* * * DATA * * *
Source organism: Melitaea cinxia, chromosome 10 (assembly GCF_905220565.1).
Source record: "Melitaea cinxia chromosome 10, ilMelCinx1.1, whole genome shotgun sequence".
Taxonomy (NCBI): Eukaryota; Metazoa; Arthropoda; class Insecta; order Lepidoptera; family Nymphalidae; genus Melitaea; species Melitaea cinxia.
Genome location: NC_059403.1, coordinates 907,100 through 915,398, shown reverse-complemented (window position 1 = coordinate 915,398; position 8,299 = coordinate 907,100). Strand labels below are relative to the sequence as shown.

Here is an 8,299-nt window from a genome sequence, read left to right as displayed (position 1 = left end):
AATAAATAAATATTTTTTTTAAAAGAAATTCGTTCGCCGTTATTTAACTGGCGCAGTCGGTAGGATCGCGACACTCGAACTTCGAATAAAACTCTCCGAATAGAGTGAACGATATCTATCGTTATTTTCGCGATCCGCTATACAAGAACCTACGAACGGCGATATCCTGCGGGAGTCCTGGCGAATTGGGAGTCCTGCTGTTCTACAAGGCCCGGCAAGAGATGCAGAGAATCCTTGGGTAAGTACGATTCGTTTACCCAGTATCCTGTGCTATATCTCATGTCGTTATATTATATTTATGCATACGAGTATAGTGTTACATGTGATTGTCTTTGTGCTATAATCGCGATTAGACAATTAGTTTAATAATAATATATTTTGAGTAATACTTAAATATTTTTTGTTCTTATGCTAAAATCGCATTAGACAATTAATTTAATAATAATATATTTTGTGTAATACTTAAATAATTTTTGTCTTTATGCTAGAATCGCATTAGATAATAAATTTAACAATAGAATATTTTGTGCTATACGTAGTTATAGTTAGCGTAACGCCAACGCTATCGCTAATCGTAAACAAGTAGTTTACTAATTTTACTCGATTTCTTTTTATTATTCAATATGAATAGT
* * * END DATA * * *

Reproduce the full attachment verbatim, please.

Source organism: Melitaea cinxia, chromosome 10 (assembly GCF_905220565.1).
Source record: "Melitaea cinxia chromosome 10, ilMelCinx1.1, whole genome shotgun sequence".
Taxonomy (NCBI): Eukaryota; Metazoa; Arthropoda; class Insecta; order Lepidoptera; family Nymphalidae; genus Melitaea; species Melitaea cinxia.
Genome location: NC_059403.1, coordinates 907,100 through 915,398, shown reverse-complemented (window position 1 = coordinate 915,398; position 8,299 = coordinate 907,100). Strand labels below are relative to the sequence as shown.

Here is an 8,299-nt window from a genome sequence, read left to right as displayed (position 1 = left end):
AATAAATAAATATTTTTTTTAAAAGAAATTCGTTCGCCGTTATTTAACTGGCGCAGTCGGTAGGATCGCGACACTCGAACTTCGAATAAAACTCTCCGAATAGAGTGAACGATATCTATCGTTATTTTCGCGATCCGCTATACAAGAACCTACGAACGGCGATATCCTGCGGGAGTCCTGGCGAATTGGGAGTCCTGCTGTTCTACAAGGCCCGGCAAGAGATGCAGAGAATCCTTGGGTAAGTACGATTCGTTTACCCAGTATCCTGTGCTATATCTCATGTCGTTATATTATATTTATGCATACGAGTATAGTGTTACATGTGATTGTCTTTGTGCTATAATCGCGATTAGACAATTAGTTTAATAATAATATATTTTGAGTAATACTTAAATATTTTTTGTTCTTATGCTAAAATCGCATTAGACAATTAATTTAATAATAATATATTTTGTGTAATACTTAAATAATTTTTGTCTTTATGCTAGAATCGCATTAGATAATAAATTTAACAATAGAATATTTTGTGCTATACGTAGTTATAGTTAGCGTAACGCCAACGCTATCGCTAATCGTAAACAAGTAGTTTACTAATTTTACTCGATTTCTTTTTATTATTCAATATGAATAGT